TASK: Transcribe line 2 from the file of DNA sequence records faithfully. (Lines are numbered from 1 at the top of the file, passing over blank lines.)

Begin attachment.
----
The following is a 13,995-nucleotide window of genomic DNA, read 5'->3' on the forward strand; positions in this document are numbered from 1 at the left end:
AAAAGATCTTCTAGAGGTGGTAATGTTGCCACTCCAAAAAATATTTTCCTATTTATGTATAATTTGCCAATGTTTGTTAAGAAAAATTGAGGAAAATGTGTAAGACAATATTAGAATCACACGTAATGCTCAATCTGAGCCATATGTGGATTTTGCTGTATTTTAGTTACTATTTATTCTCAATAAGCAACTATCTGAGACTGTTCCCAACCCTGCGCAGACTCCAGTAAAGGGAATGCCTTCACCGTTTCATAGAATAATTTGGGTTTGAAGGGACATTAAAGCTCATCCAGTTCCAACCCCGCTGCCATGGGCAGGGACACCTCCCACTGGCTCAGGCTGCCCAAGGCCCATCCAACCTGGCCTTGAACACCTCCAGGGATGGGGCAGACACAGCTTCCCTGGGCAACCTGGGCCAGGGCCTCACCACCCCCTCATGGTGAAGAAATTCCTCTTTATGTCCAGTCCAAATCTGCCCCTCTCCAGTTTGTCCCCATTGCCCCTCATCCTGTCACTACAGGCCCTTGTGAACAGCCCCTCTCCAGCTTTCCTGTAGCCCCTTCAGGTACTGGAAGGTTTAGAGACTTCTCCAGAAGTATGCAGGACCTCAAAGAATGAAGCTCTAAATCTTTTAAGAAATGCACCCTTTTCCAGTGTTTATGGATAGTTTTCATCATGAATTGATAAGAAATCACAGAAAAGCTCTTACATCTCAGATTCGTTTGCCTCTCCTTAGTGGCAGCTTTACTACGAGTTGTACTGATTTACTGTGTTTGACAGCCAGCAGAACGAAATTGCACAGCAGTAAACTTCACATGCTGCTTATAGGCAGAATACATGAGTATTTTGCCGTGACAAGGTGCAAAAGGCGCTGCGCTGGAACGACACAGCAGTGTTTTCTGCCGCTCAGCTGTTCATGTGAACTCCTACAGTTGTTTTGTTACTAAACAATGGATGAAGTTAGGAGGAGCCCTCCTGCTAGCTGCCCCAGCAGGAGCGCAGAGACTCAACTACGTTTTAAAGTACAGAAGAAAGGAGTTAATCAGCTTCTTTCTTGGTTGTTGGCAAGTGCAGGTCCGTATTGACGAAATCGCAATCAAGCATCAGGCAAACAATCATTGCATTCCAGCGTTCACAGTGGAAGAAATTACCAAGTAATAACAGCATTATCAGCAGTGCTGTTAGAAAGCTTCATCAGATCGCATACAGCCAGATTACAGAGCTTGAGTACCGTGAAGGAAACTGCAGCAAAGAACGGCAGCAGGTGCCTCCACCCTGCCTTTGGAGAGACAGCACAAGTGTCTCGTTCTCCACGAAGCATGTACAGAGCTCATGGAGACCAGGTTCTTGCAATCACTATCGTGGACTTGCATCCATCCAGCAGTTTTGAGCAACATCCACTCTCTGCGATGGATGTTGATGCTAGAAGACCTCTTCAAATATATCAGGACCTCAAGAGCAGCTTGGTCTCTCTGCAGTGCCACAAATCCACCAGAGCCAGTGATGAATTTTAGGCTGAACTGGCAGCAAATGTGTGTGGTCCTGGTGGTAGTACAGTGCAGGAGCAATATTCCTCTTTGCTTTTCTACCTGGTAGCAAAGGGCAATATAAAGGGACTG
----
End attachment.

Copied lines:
AAAAGATCTTCTAGAGGTGGTAATGTTGCCACTCCAAAAAATATTTTCCTATTTATGTATAATTTGCCAATGTTTGTTAAGAAAAATTGAGGAAAATGTGTAAGACAATATTAGAATCACACGTAATGCTCAATCTGAGCCATATGTGGATTTTGCTGTATTTTAGTTACTATTTATTCTCAATAAGCAACTATCTGAGACTGTTCCCAACCCTGCGCAGACTCCAGTAAAGGGAATGCCTTCACCGTTTCATAGAATAATTTGGGTTTGAAGGGACATTAAAGCTCATCCAGTTCCAACCCCGCTGCCATGGGCAGGGACACCTCCCACTGGCTCAGGCTGCCCAAGGCCCATCCAACCTGGCCTTGAACACCTCCAGGGATGGGGCAGACACAGCTTCCCTGGGCAACCTGGGCCAGGGCCTCACCACCCCCTCATGGTGAAGAAATTCCTCTTTATGTCCAGTCCAAATCTGCCCCTCTCCAGTTTGTCCCCATTGCCCCTCATCCTGTCACTACAGGCCCTTGTGAACAGCCCCTCTCCAGCTTTCCTGTAGCCCCTTCAGGTACTGGAAGGTTTAGAGACTTCTCCAGAAGTATGCAGGACCTCAAAGAATGAAGCTCTAAATCTTTTAAGAAATGCACCCTTTTCCAGTGTTTATGGATAGTTTTCATCATGAATTGATAAGAAATCACAGAAAAGCTCTTACATCTCAGATTCGTTTGCCTCTCCTTAGTGGCAGCTTTACTACGAGTTGTACTGATTTACTGTGTTTGACAGCCAGCAGAACGAAATTGCACAGCAGTAAACTTCACATGCTGCTTATAGGCAGAATACATGAGTATTTTGCCGTGACAAGGTGCAAAAGGCGCTGCGCTGGAACGACACAGCAGTGTTTTCTGCCGCTCAGCTGTTCATGTGAACTCCTACAGTTGTTTTGTTACTAAACAATGGATGAAGTTAGGAGGAGCCCTCCTGCTAGCTGCCCCAGCAGGAGCGCAGAGACTCAACTACGTTTTAAAGTACAGAAGAAAGGAGTTAATCAGCTTCTTTCTTGGTTGTTGGCAAGTGCAGGTCCGTATTGACGAAATCGCAATCAAGCATCAGGCAAACAATCATTGCATTCCAGCGTTCACAGTGGAAGAAATTACCAAGTAATAACAGCATTATCAGCAGTGCTGTTAGAAAGCTTCATCAGATCGCATACAGCCAGATTACAGAGCTTGAGTACCGTGAAGGAAACTGCAGCAAAGAACGGCAGCAGGTGCCTCCACCCTGCCTTTGGAGAGACAGCACAAGTGTCTCGTTCTCCACGAAGCATGTACAGAGCTCATGGAGACCAGGTTCTTGCAATCACTATCGTGGACTTGCATCCATCCAGCAGTTTTGAGCAACATCCACTCTCTGCGATGGATGTTGATGCTAGAAGACCTCTTCAAATATATCAGGACCTCAAGAGCAGCTTGGTCTCTCTGCAGTGCCACAAATCCACCAGAGCCAGTGATGAATTTTAGGCTGAACTGGCAGCAAATGTGTGTGGTCCTGGTGGTAGTACAGTGCAGGAGCAATATTCCTCTTTGCTTTTCTACCTGGTAGCAAAGGGCAATATAAAGGGACTG